Iterative development

The more programmer teams I meet, the stronger feeling I have that just few people have any concrete idea what these agile methodologies are. Opinions are usually divided into two groups:

  1. Agile development is unsystematic, unplanned, such a code & fix approach (it’s curious that this is the reason for many teams to consider themselves as agile)
  2. We don’t exactly what “agile” is, but it is modern so we will profess it (just another “buzzword”)

Surprisingly, a lot of people are satisfied with one of these opinions and they don’t feel the need to verify whether it corresponds with reality. (If you’re also not familiar with agile development, please spend one minute with main principles, at least).

Agile methodologies react to common problems of software projects and they try to eliminate the causes by using specific techniques and processes (like iterative development, for example). These techniques are then put to a coherent framework – a particular methodology.

I don’t want to start describing all aspects of agile development (e.g. its great emphasis on systematic and effective approach), I want to concentrate on iterations only. Nevertheless, I would like to use this concrete example to demonstrate the overall approach of agile methodologies.


Iterative development is one of highly visible aspects of agile methodologies, however it is also included in many other methodologies. But what iterative exactly means?

The principal idea is that you get a functional program at the end of every iteration (usually few weeks long). The application could be grabbed and sent to customers (although you probably won’t do it until the program has enough features). In other words, you iteratively create a completed program, with a progressively growing feature set.

It helps to solve several common problems:

  1. You don’t postpone any work. At the end of an iteration, the program may be poor in functionality, but all its features are tested, documented and accepted. You don’t allow snowballing of the debt such as risks in untested code, you don’t skip the documentation due to lack of time at the end of the project and so on, and you can fully concentrate on a new functionality.
  2. You can change direction at any time. If you spend several months programming something what was designed another several months ago, you’re quite possibly missing customer’s priorities. Very often you also have to react to unexpected problems with the chosen technology, changes in team and everything else what usually happens in projects. If you use iterative development, you just take the changed situation into account when planning the next iteration.
    By the way – the evaluation what’s doing well and what isn’t is another important (and often neglected) part of every iteration.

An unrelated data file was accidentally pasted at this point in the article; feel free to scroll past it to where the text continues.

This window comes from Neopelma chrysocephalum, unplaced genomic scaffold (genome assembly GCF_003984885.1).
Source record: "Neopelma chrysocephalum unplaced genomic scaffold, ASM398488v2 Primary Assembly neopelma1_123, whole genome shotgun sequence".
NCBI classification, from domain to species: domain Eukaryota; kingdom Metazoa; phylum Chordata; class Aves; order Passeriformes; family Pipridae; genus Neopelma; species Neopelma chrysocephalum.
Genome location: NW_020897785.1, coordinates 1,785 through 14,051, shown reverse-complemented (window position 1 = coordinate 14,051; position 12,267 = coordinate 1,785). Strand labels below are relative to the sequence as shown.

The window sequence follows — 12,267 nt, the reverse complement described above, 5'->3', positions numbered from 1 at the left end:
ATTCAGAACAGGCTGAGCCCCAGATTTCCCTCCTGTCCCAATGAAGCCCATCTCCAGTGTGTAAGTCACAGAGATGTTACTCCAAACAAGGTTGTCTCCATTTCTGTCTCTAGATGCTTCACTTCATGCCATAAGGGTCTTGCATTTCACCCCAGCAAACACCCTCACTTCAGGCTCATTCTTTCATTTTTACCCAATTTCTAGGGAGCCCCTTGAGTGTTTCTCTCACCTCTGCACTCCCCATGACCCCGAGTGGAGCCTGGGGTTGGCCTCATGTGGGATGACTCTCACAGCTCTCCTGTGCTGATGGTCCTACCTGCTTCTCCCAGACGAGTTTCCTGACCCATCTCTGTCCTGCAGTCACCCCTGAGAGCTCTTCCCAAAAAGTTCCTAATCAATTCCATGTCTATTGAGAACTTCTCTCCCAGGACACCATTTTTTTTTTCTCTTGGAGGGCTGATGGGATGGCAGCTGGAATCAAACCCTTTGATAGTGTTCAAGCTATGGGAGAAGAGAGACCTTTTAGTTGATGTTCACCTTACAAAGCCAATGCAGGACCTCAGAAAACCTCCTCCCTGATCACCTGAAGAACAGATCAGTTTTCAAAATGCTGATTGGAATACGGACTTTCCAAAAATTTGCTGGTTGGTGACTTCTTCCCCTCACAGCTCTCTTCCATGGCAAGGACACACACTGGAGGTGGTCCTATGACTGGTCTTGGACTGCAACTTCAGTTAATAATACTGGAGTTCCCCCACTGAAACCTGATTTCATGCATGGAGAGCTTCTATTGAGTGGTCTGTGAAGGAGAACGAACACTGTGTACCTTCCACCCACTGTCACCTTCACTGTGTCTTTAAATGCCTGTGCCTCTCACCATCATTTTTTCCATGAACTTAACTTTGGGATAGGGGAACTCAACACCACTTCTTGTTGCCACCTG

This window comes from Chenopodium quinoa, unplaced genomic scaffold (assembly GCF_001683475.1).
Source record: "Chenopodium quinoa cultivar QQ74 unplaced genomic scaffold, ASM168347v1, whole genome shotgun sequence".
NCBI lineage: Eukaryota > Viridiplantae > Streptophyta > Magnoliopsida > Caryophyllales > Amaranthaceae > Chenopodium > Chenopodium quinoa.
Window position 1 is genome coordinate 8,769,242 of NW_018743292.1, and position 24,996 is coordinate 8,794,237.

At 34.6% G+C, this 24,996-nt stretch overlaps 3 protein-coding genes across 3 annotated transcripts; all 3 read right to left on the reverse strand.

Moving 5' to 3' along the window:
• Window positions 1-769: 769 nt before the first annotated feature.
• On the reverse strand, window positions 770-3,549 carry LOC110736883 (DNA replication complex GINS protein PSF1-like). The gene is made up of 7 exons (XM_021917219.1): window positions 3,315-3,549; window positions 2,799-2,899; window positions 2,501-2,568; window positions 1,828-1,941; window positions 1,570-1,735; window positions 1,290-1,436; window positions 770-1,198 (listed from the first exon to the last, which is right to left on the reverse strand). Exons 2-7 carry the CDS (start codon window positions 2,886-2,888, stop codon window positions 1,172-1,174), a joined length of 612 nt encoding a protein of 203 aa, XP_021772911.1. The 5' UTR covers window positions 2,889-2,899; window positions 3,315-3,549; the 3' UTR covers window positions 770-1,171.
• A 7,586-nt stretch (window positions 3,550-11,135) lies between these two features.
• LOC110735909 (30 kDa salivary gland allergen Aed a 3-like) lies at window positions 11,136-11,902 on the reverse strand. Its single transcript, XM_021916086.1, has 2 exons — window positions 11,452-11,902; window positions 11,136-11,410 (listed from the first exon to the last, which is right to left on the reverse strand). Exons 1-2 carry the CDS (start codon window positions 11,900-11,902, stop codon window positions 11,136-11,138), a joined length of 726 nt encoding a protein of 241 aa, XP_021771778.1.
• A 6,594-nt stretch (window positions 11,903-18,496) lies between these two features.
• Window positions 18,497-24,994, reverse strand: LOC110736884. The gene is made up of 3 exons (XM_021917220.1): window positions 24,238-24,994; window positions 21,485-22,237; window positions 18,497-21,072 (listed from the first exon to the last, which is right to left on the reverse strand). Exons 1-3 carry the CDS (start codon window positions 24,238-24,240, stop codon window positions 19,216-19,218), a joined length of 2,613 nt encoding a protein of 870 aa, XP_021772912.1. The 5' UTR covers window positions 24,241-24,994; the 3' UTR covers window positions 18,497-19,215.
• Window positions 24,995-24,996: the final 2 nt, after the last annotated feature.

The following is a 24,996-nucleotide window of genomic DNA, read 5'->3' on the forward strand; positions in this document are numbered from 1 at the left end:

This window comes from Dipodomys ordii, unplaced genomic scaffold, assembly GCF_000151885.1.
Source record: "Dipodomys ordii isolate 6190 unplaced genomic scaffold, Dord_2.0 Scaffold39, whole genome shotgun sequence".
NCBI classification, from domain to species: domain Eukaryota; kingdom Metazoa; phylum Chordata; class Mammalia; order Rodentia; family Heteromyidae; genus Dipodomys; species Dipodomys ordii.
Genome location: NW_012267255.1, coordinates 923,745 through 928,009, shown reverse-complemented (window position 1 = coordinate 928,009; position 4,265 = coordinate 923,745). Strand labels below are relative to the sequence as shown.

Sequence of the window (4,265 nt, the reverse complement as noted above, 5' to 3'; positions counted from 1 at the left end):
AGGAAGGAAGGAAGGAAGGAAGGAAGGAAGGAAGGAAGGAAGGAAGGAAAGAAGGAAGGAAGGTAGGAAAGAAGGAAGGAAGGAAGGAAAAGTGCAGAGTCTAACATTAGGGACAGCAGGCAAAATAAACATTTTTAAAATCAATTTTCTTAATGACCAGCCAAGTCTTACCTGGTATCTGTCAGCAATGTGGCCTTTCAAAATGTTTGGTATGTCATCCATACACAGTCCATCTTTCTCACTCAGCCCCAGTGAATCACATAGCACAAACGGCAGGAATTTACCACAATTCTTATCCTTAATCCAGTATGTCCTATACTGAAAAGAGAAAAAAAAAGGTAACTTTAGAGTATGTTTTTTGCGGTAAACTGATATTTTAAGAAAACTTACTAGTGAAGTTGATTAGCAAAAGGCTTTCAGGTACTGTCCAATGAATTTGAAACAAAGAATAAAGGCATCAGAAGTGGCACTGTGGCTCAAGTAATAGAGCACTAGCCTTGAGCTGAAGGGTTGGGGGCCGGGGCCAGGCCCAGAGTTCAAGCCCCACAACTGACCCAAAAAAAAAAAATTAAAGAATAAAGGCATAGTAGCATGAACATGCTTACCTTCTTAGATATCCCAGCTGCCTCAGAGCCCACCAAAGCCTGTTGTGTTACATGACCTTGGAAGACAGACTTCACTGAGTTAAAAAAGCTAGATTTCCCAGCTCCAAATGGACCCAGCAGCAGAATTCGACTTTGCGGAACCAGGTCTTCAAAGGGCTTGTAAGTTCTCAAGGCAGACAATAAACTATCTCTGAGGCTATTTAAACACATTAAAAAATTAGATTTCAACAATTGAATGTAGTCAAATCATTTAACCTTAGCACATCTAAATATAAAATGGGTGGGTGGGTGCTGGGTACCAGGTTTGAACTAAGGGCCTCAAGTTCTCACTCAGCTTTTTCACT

3. Even if the team is, say, hit by UARS satellite on a team building, you are still able to deliver a working product, although with limited number of features. Without iterative development, you would have just unfinished something, which couldn’t be practically used for anything.

It’s quite simple, isn’t it? You may even ask why I explain it at all. Well, let’s look at some procedures, considered as iterative development:

We have code at the and of an iteration and we’re going to test and document it later.

In other words, the functionality is not finished at all at the end of the “iteration”. We just wrote some code (we can only guess how correct and complete it is) and lots of work still need to be done. It actually solved nothing – some parts of work may be postponed indefinitely, the team have to deal with the current iteration and the backlog from the previous iteration in the same time and so on.

When the end of an iteration comes, we comment out all code impeding compilation and we continue with it in the next iteration.

That’s just even uglier variant of the previous one – “iteration” here is nothing more than some period of time. But mere assigning some dates (when code is copied somewhere) yields no agility, of course.

We divide projects to iterations, but we follow a predefined plan and we don’t allow for changes in priorities.

And isn’t that i pity? Why to develop something, what was designed long ago, instead of what customer needs? Especially ERP systems must still adapt to company needs and companies have to react to the situation on market and bring innovations… Changes are not an exception, they are inevitable.


Iteration from perspective of agile methodologies means simply to regularly create a finished product, with a gradually growing set of feature. It helps to cope with some problems which occur in projects again and again. But if “iterations” don’t meet the mentioned characteristic, such results cannot be expected too.

It would be possible to write a lot even about iterations only – and it already has been written. And agile methods consist of many other pieces. If you want to benefit from advantages of agile approach, you have to understand especially which problems a particular technique try to solve and how it achieves that. Without this understanding, the new processes are frequently just the old ones in a new coat (with lots of “right” words like agile, scrum, use case or stand-up meeting, for instance), but they don’t solve the old problems.